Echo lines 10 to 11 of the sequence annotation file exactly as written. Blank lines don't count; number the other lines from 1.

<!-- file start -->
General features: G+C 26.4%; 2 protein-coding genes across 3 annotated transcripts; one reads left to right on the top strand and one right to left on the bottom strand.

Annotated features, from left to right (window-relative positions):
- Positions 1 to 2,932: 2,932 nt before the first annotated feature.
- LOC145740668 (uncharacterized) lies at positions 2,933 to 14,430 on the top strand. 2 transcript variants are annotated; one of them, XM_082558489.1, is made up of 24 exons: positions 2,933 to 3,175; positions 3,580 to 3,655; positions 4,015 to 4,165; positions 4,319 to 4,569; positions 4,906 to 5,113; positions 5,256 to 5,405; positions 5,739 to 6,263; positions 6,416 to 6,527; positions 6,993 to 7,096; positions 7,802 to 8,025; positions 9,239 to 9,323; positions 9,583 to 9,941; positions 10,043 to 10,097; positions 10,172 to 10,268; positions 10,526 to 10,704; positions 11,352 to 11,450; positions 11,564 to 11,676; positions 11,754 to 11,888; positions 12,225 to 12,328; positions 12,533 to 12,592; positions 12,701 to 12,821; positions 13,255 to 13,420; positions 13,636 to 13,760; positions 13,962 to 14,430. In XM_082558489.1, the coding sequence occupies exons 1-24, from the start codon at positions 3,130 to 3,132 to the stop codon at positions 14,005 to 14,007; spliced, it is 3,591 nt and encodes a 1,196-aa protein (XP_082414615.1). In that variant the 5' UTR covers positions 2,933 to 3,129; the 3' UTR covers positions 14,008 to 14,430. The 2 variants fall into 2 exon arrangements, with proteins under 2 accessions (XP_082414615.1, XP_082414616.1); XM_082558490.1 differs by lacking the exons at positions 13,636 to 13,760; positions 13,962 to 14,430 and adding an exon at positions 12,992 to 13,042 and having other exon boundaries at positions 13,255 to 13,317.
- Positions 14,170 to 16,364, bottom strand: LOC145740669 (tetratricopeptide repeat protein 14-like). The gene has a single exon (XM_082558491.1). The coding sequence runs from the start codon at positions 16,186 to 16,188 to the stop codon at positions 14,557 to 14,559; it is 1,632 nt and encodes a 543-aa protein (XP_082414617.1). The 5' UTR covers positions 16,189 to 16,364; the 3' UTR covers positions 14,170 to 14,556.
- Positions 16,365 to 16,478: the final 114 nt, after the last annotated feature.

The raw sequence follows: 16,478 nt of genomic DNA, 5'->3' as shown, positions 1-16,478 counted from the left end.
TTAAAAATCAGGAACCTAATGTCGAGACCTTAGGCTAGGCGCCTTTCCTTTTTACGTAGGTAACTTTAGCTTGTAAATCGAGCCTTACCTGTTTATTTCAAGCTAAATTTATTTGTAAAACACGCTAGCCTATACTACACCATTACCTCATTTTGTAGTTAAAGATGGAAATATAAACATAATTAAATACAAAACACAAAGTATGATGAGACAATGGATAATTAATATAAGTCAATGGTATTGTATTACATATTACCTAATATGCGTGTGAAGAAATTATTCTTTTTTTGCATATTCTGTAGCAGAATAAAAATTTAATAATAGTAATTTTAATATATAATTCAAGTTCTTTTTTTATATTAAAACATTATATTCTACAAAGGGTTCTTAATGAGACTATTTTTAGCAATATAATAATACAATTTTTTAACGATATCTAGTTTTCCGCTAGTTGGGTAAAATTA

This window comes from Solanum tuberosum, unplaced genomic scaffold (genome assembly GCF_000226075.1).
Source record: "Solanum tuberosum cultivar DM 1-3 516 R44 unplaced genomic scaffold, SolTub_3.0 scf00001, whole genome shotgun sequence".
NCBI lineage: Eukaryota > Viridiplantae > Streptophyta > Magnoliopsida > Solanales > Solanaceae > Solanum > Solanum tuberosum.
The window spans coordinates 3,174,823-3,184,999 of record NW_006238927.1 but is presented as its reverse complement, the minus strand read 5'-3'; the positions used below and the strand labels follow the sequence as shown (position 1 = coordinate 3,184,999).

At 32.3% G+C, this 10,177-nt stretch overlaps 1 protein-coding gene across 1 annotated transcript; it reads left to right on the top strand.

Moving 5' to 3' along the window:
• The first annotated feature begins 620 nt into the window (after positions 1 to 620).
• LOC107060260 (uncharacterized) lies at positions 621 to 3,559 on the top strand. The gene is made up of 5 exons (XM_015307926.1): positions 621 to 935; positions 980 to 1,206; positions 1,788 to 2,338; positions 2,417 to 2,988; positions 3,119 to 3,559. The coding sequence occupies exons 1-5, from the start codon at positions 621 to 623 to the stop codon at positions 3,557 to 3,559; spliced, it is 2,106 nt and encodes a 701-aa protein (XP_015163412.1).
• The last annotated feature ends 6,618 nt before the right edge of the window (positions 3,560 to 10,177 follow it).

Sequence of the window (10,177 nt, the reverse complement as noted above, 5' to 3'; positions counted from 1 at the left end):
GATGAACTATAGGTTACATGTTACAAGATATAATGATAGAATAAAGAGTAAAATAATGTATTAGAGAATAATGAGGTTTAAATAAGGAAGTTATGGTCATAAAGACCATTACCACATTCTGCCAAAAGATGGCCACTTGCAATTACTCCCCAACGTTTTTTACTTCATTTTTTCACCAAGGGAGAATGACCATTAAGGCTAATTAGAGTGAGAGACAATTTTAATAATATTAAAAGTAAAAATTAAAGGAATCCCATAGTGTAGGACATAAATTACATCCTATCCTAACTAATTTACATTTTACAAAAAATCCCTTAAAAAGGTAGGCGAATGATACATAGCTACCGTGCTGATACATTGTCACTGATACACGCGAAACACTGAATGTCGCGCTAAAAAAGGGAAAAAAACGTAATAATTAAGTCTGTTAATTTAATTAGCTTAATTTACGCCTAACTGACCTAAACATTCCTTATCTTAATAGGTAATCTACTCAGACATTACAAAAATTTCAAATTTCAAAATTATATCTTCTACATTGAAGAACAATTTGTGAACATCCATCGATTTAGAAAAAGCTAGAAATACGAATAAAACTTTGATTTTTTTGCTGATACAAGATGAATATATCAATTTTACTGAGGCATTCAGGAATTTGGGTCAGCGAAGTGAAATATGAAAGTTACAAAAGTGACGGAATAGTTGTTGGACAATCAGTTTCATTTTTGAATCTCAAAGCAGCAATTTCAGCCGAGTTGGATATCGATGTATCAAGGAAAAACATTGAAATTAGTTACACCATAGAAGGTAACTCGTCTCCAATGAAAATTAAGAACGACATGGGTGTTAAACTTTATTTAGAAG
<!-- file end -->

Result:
Source record: "Solanum tuberosum cultivar DM 1-3 516 R44 unplaced genomic scaffold, SolTub_3.0 scf00001, whole genome shotgun sequence".
NCBI lineage: Eukaryota > Viridiplantae > Streptophyta > Magnoliopsida > Solanales > Solanaceae > Solanum > Solanum tuberosum.